Sometimes it's hard to tell the difference between depression and just a case of the blues. As people age, problems and situations arise that could cause anyone to feel depressed: the death of a loved one; feeling lonely; diagnosis of a chronic illness; having a tough time getting used to retirement. It's normal to feel sad when these things happen.
However, after a period of feeling sad, we should adjust and regain some emotional balance. But people with clinical depression don't get over those feelings. If a person is suffering from clinical depression and doesn't get help, the depression could last for weeks, months or even years. It causes a person to no longer enjoy the activities they usually like, and even lead to thoughts of suicide.
If you think someone you love is suffering from depression, don't ignore the problem. Here are some practical suggestions for helping someone with depression.
Watch and Listen for Signs
Listen carefully if someone complains about being depressed or says people don't care. That person may really be asking for help. Look for warning signs of depression, such as crying, sadness that lasts for extended periods, social withdrawal, and lack of interest in activities and friends.
Don't be Embarrassed
The first step is to accept that your family member needs help. You may not be comfortable with the subject of mental illness. Many people believe that a depressed person can quickly "snap out of it" or that some people are too old to be helped. They are wrong.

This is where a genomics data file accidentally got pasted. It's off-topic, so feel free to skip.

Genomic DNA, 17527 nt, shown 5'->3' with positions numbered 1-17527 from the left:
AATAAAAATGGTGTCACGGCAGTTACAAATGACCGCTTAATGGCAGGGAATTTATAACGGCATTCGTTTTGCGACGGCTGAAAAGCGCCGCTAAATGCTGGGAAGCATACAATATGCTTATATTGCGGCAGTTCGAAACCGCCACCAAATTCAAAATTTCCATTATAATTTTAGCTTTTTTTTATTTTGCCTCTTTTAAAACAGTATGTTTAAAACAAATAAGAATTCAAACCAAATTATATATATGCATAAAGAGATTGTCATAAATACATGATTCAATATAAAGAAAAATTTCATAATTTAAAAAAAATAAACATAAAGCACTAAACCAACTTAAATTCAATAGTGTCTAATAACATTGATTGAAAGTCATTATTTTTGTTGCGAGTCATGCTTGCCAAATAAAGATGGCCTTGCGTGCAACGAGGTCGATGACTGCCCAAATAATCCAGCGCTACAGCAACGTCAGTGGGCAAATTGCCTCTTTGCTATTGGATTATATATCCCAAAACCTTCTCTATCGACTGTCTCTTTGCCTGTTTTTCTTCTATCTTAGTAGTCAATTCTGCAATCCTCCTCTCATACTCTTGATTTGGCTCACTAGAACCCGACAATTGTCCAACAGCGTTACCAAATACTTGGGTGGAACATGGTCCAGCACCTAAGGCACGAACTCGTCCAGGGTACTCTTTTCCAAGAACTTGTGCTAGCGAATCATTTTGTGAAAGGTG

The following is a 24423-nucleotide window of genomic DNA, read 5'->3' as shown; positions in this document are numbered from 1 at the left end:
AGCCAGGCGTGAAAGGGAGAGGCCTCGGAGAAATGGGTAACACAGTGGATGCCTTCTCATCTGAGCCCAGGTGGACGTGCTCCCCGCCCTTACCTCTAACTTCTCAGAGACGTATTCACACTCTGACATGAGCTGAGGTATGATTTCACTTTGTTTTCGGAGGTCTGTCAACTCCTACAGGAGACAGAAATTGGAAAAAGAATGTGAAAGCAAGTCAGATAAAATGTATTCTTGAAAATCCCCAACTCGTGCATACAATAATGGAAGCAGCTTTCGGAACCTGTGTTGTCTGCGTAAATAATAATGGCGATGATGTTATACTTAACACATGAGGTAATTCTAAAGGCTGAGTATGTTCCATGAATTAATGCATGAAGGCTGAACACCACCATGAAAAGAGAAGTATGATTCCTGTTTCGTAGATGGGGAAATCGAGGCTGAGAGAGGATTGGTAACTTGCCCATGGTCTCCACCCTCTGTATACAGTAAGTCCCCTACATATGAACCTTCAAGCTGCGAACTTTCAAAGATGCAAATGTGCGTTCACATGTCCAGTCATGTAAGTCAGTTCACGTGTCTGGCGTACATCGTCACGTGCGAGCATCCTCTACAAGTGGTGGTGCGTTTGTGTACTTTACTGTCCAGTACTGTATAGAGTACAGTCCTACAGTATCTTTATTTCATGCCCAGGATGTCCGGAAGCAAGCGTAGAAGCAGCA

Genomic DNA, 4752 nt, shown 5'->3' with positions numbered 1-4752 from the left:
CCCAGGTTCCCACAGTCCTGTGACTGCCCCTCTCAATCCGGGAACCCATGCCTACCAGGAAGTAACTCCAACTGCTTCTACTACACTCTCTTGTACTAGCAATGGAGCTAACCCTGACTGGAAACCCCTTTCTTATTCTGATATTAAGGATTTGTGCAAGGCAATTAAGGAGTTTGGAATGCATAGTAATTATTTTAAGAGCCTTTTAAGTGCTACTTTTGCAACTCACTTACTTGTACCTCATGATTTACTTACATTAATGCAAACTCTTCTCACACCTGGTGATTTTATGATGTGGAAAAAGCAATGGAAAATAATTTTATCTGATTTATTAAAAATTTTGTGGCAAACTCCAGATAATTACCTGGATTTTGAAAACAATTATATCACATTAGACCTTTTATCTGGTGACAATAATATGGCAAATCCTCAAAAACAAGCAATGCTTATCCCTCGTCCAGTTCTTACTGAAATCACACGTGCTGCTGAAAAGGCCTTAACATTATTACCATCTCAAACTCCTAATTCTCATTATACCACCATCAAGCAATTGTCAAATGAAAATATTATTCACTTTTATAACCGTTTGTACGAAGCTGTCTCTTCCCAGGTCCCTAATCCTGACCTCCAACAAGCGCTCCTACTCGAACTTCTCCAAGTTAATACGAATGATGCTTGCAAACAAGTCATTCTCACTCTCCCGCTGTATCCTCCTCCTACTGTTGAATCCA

Bring Up the Subject Carefully
Instead of plunging directly into a tough discussion about therapy or treatment, try asking what's going on. "I've noticed you haven't been sleeping well." "You seem so sad lately. You don't seem like yourself. Are you okay?" Being tactful and using gentle probing will not instantly put the elder on the defensive.
Try to Overcome Resistance Gently
Your parent might resist the idea of seeing a doctor because he or she is embarrassed or afraid. Try to help them understand that a diagnosis of depression doesn't mean they are "crazy" and they are not going to be hauled away to a nursing home.
Seek Professional Backup
If your parent repeatedly brushes off your attempts at discussion, talk to your parent's doctor yourself. Tell the doctor your concerns, behaviors you've noticed and your parent's resistance to get help. Older people are sometimes less resistant and more willing to listen to a doctor who urges them to get help. The doctor or mental health specialist can start by making a phone call. A telephone call can't take the place of the personal contact needed for a complete medical checkup, but it might inspire the person to go for treatment.
Don't Let Cost be a Factor
Don't let the cost of treatment stop your loved one from getting help. Often, only short-term therapy is needed, and it is usually covered by insurance. Also, some community mental health centers may offer treatment based on a person's ability to pay.
Be Involved in Treatment
You can help your relative stay with the treatment plan. If needed, make appointments for the person or go along to the doctor. Get your relative to go on outings with you or go back to an activity that he or she once enjoyed. Encourage the person to be active and busy, but not to take on too much at one time.
Get A Second Opinion When Needed
Some family doctors may not understand about aging and depression. If your doctor is unable or unwilling to help, you may want to talk to another health care provider.